Tuesday Must Reads: AC Transit Official Charged with Stealing Church Funds; Oakland Parks Consider Selling Naming Rights to Raise Money

Stories you shouldn’t miss:

1. Prosecutors have charged AC Transit’s chief financial officer, Lewis Clinton Jr., with felony theft and say he embezzled $500,000 from Allen Temple Baptist Church in Oakland, the Chron and Trib$ report. Clinton, who was arraigned Monday in court, is accused of using his position as board president of two church-run nonprofits that provide housing to low-income Oakland residents to steal money. The charges do not relate to his position with AC Transit, but the bus agency put Clinton on paid leave on Monday.


Joaquin Miller Park in Oakland.

  • Joaquin Miller Park in Oakland.

2. The cash-strapped Oakland Parks and Recreation Department is considering a plan to sell naming rights to public parks facilities to generate money for maintenance and repairs, the Chron reports. The department has a backlog of about $112 million in unfunded capital projects. Under the proposal, corporations and businesses would be able to attach their names to parks in exchange for large donations — much like cities have done with professional sports facilities.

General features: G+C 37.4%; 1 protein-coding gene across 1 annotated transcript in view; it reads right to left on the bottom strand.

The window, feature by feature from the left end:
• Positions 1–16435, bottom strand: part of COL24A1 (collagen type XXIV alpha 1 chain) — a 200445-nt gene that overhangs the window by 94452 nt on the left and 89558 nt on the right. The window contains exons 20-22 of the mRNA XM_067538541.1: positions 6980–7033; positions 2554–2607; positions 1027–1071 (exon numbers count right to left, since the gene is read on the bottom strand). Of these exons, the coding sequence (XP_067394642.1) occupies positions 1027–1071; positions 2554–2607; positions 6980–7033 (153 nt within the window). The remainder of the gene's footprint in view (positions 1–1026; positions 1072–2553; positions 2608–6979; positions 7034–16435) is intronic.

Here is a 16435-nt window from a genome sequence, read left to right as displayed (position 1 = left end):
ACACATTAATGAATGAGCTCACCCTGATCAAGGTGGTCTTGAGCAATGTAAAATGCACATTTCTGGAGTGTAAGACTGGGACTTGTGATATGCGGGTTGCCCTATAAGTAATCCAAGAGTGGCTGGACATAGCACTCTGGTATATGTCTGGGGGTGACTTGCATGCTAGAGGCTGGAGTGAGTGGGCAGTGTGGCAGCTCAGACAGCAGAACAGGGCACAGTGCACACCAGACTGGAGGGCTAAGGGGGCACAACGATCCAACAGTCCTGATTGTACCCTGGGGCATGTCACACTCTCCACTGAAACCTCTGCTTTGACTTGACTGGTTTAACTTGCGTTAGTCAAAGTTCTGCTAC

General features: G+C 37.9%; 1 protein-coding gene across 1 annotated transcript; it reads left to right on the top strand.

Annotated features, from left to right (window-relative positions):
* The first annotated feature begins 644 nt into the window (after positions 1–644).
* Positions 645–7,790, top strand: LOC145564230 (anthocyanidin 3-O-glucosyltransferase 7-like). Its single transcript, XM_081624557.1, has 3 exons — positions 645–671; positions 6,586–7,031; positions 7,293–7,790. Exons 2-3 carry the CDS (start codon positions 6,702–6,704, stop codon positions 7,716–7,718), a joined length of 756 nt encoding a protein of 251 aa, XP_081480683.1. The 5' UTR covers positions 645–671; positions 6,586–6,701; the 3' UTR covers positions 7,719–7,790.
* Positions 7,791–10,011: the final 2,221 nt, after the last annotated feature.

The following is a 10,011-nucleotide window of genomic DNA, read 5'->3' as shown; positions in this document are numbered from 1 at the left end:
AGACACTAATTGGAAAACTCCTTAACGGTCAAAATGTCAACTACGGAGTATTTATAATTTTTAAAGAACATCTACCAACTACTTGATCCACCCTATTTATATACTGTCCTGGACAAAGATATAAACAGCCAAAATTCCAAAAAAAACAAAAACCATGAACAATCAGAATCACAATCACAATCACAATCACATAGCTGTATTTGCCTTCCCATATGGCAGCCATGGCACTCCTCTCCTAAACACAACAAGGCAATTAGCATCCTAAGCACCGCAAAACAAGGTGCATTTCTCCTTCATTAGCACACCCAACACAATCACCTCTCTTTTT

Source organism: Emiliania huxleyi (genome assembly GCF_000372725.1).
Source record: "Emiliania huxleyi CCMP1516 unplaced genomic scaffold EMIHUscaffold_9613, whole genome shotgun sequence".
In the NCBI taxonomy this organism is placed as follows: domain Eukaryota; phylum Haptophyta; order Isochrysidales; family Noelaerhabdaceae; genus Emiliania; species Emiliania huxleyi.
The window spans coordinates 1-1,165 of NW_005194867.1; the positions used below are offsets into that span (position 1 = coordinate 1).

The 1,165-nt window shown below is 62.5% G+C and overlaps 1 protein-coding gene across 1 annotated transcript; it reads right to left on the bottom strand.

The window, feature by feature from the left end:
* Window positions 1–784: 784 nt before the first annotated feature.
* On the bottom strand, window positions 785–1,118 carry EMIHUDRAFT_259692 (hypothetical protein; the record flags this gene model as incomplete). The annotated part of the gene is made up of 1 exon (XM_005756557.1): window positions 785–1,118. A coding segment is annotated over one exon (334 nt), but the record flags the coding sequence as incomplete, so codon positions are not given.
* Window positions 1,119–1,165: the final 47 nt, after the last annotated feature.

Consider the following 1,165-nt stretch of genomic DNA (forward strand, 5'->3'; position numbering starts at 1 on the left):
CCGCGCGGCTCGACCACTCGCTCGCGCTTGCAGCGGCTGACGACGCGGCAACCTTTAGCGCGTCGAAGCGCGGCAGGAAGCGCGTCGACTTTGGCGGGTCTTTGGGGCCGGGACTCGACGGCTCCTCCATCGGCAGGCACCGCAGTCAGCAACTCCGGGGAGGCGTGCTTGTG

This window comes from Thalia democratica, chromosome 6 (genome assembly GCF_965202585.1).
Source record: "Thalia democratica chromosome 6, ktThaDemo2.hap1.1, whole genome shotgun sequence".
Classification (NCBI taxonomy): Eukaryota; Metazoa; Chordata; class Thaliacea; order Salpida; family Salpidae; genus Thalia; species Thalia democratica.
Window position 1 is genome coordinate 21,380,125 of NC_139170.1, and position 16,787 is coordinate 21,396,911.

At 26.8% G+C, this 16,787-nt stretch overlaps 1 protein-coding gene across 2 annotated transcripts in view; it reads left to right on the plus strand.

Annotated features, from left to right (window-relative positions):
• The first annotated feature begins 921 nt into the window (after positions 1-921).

3. State Senate leader Darrell Steinberg is pushing a plan to use 40 percent of revenues generated by California’s cap-and-trade program to pay for affordable housing, the LA Times$ reports. Under the Sacramento Democrat’s proposal, 30 percent of cap-and-trade funds would go to mass transit, 20 percent would go to high-speed rail, and the rest would be used for environmental and green-energy projects.

4. Natural gas wells produce up to 1,000 times more methane emissions than federal regulators had estimated, the LA Times$ reports, citing a new study on well drilling in Pennsylvania. Methane gas is up to thirty times more potent than carbon dioxide in terms of greenhouse-gas emissions. As a result, the US government appears to be drastically underestimating the climate change impacts from the nation’s natural gas boom.

5. And the Washington Post and the Guardian newspaper shared the Pulitzer Prize for public service journalism for their investigative reports on NSA spying — which were based on documents provided by whistleblower Edward Snowden.

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